Prime Minister Andrej Plenković said on Wednesday that the number of new coronavirus infections in Croatia was stagnating after the introduction of more restrictive measures and that Croatia would receive a Covid-19 vaccine along with other EU member states.
"Fourteen days ago, when we had cabinet meeting, I said that there were signs that the measures we had enacted would lead to a slowdown, that is, stagnation, in the number of new infections, and this has just happened," Plenković told reporters after a meeting of the National Council for the Adoption of the Euro.
Asked about the claims made by some members of the government’s council of scientific advisors that the number of new cases is not stagnating if probable cases are included, Plenković insisted the opposite was true and that it was not a matter of perception.
“Someone who has a fever, is feeling ill, needs medical care, they are getting medical care. We don’t have another 5,000 people who are home, but not in intensive care. That’s just not happening,” Plenković said, adding that the key figures were the number of hospitalized patients and how many of them were on ventilators.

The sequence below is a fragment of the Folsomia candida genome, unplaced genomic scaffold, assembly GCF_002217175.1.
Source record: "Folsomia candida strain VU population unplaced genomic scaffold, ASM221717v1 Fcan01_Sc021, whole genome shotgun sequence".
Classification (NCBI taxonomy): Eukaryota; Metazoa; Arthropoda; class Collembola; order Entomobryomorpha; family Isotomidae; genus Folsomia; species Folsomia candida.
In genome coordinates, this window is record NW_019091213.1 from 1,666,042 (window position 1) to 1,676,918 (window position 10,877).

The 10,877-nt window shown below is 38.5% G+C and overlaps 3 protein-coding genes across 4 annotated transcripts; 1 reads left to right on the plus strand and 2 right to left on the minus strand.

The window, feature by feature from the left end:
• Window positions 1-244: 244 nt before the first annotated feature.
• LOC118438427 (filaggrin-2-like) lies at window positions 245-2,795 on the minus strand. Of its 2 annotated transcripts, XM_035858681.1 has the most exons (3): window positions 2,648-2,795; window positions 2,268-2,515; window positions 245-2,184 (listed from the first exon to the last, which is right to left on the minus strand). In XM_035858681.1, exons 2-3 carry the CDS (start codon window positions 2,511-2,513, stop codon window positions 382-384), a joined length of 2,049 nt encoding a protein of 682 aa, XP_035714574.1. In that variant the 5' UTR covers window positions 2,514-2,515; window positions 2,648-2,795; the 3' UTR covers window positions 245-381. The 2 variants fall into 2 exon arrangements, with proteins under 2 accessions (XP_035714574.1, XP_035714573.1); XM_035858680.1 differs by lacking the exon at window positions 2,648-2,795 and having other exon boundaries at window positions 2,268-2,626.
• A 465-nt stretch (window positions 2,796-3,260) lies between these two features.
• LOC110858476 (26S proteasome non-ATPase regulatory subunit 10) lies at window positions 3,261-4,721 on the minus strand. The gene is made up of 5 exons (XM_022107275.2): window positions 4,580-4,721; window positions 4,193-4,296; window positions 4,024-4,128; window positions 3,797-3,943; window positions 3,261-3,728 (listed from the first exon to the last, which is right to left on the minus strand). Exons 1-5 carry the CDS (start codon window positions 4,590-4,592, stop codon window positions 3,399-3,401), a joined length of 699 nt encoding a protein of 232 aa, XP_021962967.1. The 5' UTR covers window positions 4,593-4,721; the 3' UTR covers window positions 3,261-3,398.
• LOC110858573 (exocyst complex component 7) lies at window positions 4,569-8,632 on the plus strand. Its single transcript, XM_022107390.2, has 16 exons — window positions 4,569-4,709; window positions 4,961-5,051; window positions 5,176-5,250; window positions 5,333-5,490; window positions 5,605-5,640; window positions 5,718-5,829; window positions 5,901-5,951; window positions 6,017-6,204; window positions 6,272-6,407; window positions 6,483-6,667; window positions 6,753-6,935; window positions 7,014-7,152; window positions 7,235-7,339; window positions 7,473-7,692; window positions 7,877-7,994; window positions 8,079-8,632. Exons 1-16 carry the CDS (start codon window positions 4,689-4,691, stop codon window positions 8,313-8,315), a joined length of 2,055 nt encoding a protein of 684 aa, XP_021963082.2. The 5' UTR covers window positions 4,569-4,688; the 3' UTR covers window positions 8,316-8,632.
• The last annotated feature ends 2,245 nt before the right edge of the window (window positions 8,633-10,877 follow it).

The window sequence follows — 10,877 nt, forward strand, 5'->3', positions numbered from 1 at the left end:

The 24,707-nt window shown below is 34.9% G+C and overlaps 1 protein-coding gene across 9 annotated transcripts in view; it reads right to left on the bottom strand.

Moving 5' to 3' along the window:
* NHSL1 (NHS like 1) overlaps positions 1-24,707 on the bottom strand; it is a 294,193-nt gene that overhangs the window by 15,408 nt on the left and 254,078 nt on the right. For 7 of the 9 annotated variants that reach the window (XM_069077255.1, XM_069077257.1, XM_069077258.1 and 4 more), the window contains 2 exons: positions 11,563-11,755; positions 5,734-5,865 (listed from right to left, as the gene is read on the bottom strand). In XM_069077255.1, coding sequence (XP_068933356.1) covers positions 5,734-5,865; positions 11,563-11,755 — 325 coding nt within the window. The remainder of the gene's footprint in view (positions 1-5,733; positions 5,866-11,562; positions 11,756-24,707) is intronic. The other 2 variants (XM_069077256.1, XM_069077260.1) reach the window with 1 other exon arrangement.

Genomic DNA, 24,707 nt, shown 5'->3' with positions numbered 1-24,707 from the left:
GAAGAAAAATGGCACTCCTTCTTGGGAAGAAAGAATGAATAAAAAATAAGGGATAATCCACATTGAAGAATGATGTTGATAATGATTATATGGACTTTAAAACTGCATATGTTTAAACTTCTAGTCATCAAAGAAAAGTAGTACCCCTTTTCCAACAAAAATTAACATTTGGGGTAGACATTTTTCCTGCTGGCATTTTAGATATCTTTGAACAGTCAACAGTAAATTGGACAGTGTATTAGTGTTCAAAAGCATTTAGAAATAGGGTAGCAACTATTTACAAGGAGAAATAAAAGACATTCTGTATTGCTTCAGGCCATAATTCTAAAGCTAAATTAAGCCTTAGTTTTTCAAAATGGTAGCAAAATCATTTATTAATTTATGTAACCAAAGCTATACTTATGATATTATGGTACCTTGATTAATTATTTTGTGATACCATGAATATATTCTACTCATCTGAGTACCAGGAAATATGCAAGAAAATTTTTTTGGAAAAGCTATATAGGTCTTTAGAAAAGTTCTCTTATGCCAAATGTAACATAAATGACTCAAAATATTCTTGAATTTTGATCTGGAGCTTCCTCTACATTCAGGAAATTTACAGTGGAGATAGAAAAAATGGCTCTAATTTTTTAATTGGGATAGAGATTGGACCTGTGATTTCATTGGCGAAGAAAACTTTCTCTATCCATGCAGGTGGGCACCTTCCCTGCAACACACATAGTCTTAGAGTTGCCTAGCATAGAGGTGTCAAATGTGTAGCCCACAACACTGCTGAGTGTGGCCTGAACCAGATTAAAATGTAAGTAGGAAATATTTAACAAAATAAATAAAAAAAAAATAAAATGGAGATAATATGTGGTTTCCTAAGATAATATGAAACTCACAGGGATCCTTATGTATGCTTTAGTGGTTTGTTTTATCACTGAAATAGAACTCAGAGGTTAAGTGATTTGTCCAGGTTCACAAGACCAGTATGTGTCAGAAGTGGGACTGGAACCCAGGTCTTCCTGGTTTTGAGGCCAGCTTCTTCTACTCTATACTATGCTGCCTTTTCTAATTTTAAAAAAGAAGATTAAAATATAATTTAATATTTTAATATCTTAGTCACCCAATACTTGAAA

He said the advisers on the council served on a voluntary basis and the government was not obligated to take their advice.
“Their role is advisory on the basis of their expertise, knowledge, and experience to help the government make timely public health decisions,” Plenković.
The Prime Minister also said that the vaccine Croatia planned to use would arrive at the same time as it will in the rest of the EU.
“The vaccine that is approved first will be the one that the EU will choose as a whole and Croatia will get that same vaccine,” Plenković said. He also underscored that vaccination would be carried out on a priority basis, meaning the most at risk groups would get vaccinated first.
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